The transformative, coyote twist here involves three things. The first is the impact of white participants on the thinking of younger Indians, many of whom are learning their own ceremonial traditions through increasingly individualist eyes. A second impact is the temptation of many Indians to convert their spiritual tradition into career and economic development opportunities. A certain wealth can be generated by catering to the individualist needs of white New Age aficionados, than the phenomenon has created a large number of what Churchill calls “plastic” medicine people. The third effect is less immediately perceptible, but just as observable over time. It involves the shift in thinking of the “traditional” people in an Indian community. Little by little, usually without them perceiving it, their language about spiritual practices changes both to accommodate the participation of white and to translate discrete cultural idiosyncrasies for an alien culture in ways that can more easily be understood and appropriated (or rather, misappropriated).
Indian dysfunctionality – a result of the conquest, including the missionary endeavor – means in this case that Indian
people are all too ready to participate in our own oppression and continuing conquest. Craving the approval of white acquaintances and hoping for a broader understanding and appreciation for the validity of traditional ceremonial life, Indian people often rush to invite this new European invasion, the invasion of what remains of tribal ceremonies. I am convinced that this meeting of cultures is in the final analysis harmful to Indian peoples and their tribal traditions. Yet I would argue that it is equally harmful to those well-meaning white seekers who, having lost themselves back in some white community and white church, hope to find themselves on some Indian reservation. The conquest has always been spiritually harmful to Euroamericans, even when the damage has gone largely unrecognized due to the systemic camouflage of wealth and physical comfort. To their credit, many New Age adherents have seen through this part of the lie, yet they are so systemically ingrained that they fail to recognize their continued participation in acts of conquest.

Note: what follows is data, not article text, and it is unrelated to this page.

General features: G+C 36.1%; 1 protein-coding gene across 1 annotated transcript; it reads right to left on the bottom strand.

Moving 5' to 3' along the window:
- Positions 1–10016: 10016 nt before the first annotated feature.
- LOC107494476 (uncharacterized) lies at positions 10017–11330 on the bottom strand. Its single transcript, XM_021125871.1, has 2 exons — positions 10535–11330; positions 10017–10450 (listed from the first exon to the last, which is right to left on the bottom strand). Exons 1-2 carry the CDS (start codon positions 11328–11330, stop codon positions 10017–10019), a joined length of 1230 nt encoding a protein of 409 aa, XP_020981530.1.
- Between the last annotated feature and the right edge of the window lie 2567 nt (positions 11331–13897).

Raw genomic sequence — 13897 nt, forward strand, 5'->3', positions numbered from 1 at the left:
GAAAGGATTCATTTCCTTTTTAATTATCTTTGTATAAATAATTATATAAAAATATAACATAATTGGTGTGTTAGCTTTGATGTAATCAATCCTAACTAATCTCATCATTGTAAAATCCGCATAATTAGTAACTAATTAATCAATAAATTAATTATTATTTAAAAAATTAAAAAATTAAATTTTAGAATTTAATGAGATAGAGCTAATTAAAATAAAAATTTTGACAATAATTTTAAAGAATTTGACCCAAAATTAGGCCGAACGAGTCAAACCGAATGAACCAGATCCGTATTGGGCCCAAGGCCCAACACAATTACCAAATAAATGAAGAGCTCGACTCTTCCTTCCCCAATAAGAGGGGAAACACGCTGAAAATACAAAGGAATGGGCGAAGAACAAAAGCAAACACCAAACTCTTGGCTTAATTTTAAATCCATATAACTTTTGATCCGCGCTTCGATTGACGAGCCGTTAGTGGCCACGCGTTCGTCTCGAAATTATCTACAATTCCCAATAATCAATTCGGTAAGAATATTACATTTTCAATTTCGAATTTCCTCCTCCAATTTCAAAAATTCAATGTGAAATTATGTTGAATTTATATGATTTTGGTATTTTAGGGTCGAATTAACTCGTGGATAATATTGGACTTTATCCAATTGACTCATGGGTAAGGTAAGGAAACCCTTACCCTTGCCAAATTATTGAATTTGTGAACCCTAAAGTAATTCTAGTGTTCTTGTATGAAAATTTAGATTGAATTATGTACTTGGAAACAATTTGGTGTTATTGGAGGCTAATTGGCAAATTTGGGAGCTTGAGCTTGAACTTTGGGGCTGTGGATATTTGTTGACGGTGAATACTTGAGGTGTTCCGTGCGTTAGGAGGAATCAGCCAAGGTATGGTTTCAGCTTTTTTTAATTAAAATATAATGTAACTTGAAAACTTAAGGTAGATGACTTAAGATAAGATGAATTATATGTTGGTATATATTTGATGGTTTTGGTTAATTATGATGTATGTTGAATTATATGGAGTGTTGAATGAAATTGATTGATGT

I think Tinker’s approach can also give hints about how African “traditional religion” has become incluturated in an urban, Christianised and capitalist milieu (Hint: see the film District 9) and the syncretism taking place between Christianity and capitalism, not merely in Africa, but in the West. When my son graduated with a degree in Fine Arts a few years ago he and his fellow graduands at the Pretoria Technikon (now more grandiloquently termed the Tshwane University of Technology) had to stand and recite the Entrepreneurs Creed in unison, whiile the spotline was on them, dressed in all their academic tat, and the rest of the hall in darkness–very much a religious ceremony.
So the question “When is it cultural appropriation and when is it syncretism?” is worth some more discussion.
Tinker, George E. 1993. Missionary conquest: the gospel and native American cultural genocide. Minneapolis: Fortress.